However, Laszlo predicted that of the two rivals, Microsoft is most likely to win access to AT&T Comcast customers through its MSN Internet service. This is because the software titan will have a more high-profile stake in the new company, and is not as strong a network competitor.
"Companies get scared of other companies owning their customers ... and I think AT&T Comcast would be more likely to cede their customers to MSN, which seems like a safer partner," Laszlo said.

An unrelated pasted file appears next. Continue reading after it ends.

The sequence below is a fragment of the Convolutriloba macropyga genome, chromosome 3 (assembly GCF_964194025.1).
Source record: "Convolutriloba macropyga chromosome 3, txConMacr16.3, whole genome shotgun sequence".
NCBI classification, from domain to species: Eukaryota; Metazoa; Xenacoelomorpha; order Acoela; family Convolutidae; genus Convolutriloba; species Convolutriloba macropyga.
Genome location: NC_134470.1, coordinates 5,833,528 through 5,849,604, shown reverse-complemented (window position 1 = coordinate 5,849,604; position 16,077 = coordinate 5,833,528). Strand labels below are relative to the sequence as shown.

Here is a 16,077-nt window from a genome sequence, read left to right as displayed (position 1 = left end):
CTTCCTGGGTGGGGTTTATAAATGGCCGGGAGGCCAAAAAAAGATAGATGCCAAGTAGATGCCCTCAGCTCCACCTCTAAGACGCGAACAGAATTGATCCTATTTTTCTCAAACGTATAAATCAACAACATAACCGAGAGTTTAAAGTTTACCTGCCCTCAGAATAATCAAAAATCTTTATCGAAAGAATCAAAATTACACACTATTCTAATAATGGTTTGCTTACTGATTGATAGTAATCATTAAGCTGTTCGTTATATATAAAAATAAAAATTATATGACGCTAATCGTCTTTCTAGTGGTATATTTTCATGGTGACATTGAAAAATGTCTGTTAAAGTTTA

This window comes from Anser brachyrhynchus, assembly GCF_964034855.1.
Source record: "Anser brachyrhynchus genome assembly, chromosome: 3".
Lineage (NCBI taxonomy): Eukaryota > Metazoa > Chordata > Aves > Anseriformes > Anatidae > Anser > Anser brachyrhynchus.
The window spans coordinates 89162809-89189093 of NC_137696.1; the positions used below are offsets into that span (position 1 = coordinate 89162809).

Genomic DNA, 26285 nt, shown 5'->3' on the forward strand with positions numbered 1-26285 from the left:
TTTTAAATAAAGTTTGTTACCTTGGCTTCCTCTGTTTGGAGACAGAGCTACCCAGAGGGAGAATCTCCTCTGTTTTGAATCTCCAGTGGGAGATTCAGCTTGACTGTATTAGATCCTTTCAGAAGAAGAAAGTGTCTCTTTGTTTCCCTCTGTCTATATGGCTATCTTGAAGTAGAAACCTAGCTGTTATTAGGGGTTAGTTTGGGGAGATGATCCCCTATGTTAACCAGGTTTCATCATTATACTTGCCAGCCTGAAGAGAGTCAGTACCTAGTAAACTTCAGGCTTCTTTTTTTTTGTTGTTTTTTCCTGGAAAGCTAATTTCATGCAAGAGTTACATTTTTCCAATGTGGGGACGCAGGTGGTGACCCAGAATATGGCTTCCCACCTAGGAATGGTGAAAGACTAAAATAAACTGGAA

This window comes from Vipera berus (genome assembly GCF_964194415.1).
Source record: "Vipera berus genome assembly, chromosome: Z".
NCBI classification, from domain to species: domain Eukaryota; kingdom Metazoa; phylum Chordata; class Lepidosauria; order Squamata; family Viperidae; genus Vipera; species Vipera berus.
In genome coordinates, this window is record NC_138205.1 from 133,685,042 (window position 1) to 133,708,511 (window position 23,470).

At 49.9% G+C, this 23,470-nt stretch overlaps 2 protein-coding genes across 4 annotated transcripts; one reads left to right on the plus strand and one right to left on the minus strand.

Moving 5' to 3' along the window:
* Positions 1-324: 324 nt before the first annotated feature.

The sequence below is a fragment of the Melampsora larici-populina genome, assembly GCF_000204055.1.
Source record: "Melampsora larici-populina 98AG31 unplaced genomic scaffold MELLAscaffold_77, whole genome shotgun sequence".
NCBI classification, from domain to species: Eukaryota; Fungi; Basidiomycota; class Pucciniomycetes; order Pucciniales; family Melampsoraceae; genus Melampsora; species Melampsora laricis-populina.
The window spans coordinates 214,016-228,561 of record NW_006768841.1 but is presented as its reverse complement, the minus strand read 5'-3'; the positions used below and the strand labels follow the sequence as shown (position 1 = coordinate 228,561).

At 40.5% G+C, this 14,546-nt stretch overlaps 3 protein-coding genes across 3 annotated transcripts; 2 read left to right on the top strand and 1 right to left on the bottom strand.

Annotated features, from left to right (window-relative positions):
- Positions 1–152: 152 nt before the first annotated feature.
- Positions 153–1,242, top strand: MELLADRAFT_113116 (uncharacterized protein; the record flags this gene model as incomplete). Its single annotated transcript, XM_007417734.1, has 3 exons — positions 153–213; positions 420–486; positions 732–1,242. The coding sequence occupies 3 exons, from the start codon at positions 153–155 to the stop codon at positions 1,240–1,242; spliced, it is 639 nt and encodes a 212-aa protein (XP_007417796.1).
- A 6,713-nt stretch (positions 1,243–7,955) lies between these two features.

Microsoft's motive for backing AT&T was clear, however.
"Microsoft wants to have their foot in the door of every possible threat," Kagan said.
And while the creation of AT&T Comcast would announce a new era in the broadband and Internet market, it is also expected to affect digital services such as voice over IP (Internet Protocol), video and data services.
Under the approaching footsteps of this new cable and broadband giant, the industry landscape is expected to shift, analysts said. To compete, industry players may have to broaden their reach as well.
"This may trigger a string of other mergers and acquisitions in 2002," said Kagan, "from companies in cable and wireless to even local and long-distance telephone service providers."